Gallup: 70 Percent of Americans Support Marriage Equality

Xu Na and  Xue Mengyao exchange rings at a group wedding for same-sex couples in West Hollywood
Marriage equality has the support of more than two-thirds of Americans.
Reuters/Lucy Nicholson

Buoyed by newfound support among Republicans, more Americans than ever are backing marriage equality, according to Gallup’s annual Values and Beliefs poll.

Findings from the survey, published on June 8, show that 70 percent of people in the US back LGBTQ marriage — a far cry from the 27 percent of Americans who answered that way in 1996 when Gallup first began tracking the data. According to the report, which is based on telephone interviews with 1,016 adults between May 3 and May 18, support for LGBTQ marriage has increased by 10 percentage points since reaching 60 percent in 2015 when the US Supreme Court declared queer folks could legally marry nationwide.

Over the years, support for equal marriage rights steadily grew — but the biggest increase as of late has been seen among Republicans. For the first time ever, an outright majority of Republicans — 55 percent — support marriage equality, which is a hefty 11-point increase from just two years ago. Just 30 percent of Republicans in 2015 and 16 percent in 1996 were supportive of marriage rights.

“The latest increase in support among all Americans is driven largely by changes in Republicans’ views,” researchers wrote. “Once opponents of legalization, Republicans have mostly come to back it.”

This year, 83 percent of Democrats back marriage equality, which is the same number as in 2018. The lack of fluctuation in the last couple years among Democrats has led researchers to suggest that Democrats have reached a ceiling in their support of the issue. Still, Democratic support for marriage equality has grown over the years: In 2015, it had the support of 74 percent of Democrats compared to 33 percent in 1996.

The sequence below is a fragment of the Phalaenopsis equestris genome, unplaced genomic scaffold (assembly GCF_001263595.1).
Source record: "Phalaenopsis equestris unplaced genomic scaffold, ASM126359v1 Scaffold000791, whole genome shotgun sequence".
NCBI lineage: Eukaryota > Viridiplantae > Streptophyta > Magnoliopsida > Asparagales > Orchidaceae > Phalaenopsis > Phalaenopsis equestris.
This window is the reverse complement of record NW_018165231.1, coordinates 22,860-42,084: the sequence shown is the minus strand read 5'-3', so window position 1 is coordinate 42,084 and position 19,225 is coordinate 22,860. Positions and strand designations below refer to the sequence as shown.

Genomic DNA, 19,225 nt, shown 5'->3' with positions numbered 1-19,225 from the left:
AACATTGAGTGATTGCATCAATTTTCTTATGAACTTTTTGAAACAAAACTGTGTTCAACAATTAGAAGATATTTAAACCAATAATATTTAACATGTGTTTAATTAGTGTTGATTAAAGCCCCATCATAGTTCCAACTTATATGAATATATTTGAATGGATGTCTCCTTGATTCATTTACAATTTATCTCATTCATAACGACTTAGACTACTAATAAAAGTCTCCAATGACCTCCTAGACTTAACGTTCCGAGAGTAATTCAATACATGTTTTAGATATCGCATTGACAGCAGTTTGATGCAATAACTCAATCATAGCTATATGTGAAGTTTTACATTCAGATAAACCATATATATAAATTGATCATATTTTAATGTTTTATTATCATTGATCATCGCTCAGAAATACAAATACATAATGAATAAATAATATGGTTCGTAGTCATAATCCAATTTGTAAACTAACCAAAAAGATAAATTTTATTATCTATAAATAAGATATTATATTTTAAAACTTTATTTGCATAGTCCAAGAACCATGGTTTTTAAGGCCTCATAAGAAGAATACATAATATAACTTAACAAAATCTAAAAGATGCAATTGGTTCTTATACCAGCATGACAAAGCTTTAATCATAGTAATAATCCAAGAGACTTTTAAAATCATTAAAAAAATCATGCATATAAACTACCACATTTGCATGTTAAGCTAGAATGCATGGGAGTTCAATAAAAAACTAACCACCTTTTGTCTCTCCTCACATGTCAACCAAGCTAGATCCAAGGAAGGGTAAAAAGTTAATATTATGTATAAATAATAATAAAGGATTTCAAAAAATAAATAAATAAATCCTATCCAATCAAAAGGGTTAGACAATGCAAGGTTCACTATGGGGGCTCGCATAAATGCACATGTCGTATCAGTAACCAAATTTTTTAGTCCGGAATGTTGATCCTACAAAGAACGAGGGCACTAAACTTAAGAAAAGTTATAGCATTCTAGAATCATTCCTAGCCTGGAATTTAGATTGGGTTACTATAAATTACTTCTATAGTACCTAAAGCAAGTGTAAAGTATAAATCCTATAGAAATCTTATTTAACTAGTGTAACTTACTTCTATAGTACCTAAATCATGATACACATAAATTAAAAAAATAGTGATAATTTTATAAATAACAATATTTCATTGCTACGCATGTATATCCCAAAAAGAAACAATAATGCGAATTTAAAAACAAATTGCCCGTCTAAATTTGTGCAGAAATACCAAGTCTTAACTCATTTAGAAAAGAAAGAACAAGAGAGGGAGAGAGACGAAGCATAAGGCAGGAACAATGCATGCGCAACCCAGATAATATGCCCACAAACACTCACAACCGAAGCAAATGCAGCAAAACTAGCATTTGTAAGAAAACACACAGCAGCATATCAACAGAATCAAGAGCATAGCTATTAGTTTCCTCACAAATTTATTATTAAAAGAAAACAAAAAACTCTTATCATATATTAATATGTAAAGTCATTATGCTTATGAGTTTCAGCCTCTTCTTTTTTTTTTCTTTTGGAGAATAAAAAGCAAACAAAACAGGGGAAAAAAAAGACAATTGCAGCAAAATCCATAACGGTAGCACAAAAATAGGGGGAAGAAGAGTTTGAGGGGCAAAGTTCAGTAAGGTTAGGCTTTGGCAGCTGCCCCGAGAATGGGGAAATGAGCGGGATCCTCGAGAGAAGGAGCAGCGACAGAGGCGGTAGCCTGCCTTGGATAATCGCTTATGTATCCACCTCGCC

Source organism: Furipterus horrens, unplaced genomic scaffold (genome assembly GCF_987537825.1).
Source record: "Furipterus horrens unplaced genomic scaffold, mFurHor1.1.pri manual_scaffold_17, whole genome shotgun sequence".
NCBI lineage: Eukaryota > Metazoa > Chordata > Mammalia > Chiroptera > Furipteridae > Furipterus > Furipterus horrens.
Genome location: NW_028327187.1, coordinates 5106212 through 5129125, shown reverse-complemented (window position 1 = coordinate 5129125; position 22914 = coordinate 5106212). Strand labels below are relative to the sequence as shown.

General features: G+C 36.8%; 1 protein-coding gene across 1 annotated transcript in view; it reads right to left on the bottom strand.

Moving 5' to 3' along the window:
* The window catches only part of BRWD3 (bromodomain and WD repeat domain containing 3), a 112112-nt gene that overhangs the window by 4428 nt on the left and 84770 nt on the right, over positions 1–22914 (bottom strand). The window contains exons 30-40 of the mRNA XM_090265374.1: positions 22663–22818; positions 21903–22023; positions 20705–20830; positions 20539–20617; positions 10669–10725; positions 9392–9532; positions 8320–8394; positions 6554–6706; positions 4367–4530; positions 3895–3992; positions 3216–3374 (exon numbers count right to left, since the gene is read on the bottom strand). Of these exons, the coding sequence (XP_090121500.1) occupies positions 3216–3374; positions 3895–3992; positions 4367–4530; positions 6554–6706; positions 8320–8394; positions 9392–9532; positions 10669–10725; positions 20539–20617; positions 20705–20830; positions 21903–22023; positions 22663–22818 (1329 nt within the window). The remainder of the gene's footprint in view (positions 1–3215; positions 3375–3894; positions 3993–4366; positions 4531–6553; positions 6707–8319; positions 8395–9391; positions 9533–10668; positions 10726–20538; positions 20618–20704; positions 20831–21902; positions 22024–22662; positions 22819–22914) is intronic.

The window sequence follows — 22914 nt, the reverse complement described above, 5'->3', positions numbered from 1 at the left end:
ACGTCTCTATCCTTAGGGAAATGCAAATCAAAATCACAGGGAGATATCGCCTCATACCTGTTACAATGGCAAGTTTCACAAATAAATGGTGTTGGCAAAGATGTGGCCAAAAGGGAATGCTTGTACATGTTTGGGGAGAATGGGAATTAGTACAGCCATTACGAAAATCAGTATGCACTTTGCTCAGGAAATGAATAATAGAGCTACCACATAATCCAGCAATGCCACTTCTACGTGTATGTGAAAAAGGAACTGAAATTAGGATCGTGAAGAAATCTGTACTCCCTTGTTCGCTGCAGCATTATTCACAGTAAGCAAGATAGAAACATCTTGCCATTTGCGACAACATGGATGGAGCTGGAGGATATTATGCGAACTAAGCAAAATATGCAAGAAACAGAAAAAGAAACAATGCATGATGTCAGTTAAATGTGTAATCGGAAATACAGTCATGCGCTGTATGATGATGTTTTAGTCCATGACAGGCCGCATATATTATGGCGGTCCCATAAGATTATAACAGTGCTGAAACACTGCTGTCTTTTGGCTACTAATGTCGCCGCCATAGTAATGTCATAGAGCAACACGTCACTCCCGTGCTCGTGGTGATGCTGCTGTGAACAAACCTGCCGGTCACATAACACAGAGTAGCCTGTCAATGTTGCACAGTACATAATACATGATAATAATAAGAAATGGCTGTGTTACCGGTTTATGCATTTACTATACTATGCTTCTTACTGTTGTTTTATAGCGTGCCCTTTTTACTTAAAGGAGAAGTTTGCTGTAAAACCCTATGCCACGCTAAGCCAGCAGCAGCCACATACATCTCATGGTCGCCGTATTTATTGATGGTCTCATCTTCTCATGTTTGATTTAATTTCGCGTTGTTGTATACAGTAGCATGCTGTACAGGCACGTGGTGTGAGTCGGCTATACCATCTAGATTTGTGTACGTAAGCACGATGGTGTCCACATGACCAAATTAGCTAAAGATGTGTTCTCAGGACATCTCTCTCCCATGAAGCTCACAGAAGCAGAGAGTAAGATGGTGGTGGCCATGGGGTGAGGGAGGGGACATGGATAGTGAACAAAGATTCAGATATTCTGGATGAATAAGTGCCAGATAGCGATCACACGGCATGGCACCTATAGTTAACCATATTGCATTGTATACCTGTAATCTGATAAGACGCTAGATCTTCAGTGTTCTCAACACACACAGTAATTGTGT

Among independents, 73 percent favor marriage equality compared to approximately 62 percent in 2015 and 32 percent in 1996.

Although there is support for queer marriage overall, young people are still leading the way on the issue. According to the poll, 84 percent of young adults favor marriage equality compared to 72 percent of middle-aged adults and 60 percent of older Americans. According to the survey, support among individuals older than 55 has jumped approximately 10 percentage points since 2019.

In 2019, the US Census recorded close to a million same-sex couples in the US. Several of them resided in San Francisco, California, which has the largest share of same-sex couples in the US, along with Portland, Oregon and Orlando, Florida.

Researchers said they expect more Americans to equal marriage rights in the future.

“Court and legislative challenges to the legal status of same-sex marriage have simmered down since the Supreme Court issued its decision,” researchers wrote. “Meanwhile, older US adults, who were once holdouts in support for gay marriage, now come down on the same side of the issue as young adults.”

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